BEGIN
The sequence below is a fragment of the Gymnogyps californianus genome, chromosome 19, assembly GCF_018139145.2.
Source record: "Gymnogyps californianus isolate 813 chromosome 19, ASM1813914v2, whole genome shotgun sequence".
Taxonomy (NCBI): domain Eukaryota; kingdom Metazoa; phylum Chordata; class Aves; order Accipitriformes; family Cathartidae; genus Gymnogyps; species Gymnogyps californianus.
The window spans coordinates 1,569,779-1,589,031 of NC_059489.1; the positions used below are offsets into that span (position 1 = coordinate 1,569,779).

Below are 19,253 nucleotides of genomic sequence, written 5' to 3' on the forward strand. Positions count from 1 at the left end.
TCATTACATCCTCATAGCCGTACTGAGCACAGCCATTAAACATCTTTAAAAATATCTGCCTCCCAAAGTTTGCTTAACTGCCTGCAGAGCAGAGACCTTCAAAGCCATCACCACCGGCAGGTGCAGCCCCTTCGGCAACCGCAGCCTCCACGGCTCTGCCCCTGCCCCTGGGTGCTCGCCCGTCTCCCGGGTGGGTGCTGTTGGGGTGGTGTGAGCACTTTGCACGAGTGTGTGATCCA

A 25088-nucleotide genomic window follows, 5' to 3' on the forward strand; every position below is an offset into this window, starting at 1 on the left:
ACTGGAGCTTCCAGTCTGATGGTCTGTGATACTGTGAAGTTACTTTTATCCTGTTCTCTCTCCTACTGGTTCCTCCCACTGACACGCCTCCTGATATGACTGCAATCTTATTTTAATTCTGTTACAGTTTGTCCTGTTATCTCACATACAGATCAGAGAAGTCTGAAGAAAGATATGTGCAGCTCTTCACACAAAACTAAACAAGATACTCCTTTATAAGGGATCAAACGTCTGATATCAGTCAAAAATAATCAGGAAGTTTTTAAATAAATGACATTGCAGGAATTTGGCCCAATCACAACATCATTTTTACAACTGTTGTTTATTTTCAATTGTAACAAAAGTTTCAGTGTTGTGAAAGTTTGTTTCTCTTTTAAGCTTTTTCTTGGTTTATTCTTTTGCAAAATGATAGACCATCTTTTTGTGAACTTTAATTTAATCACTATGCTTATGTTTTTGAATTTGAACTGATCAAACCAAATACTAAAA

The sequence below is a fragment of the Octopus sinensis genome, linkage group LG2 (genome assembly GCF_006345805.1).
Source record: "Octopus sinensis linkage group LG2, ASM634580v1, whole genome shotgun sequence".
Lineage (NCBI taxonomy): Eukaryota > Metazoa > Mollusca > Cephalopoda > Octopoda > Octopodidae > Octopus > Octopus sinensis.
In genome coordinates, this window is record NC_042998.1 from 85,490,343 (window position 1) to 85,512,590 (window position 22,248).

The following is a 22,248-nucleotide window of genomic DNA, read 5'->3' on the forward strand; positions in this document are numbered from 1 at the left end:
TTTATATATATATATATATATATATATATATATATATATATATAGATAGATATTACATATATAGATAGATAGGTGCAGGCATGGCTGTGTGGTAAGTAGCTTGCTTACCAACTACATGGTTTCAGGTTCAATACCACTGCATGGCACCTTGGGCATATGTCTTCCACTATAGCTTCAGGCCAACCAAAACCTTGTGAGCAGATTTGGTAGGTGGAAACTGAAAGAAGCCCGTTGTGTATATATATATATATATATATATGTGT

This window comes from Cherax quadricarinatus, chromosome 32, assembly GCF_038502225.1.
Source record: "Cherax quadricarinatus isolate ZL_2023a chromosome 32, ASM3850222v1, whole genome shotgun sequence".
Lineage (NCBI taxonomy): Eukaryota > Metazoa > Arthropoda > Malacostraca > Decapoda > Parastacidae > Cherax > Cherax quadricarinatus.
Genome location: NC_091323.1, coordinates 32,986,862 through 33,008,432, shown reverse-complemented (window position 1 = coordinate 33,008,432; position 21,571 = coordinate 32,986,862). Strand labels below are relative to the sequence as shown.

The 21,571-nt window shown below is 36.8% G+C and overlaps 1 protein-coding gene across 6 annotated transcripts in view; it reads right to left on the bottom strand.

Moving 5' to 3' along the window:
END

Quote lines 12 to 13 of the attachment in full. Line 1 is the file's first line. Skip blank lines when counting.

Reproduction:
In genome coordinates, this window is record NC_042998.1 from 85,490,343 (window position 1) to 85,512,590 (window position 22,248).

The following is a 22,248-nucleotide window of genomic DNA, read 5'->3' on the forward strand; positions in this document are numbered from 1 at the left end: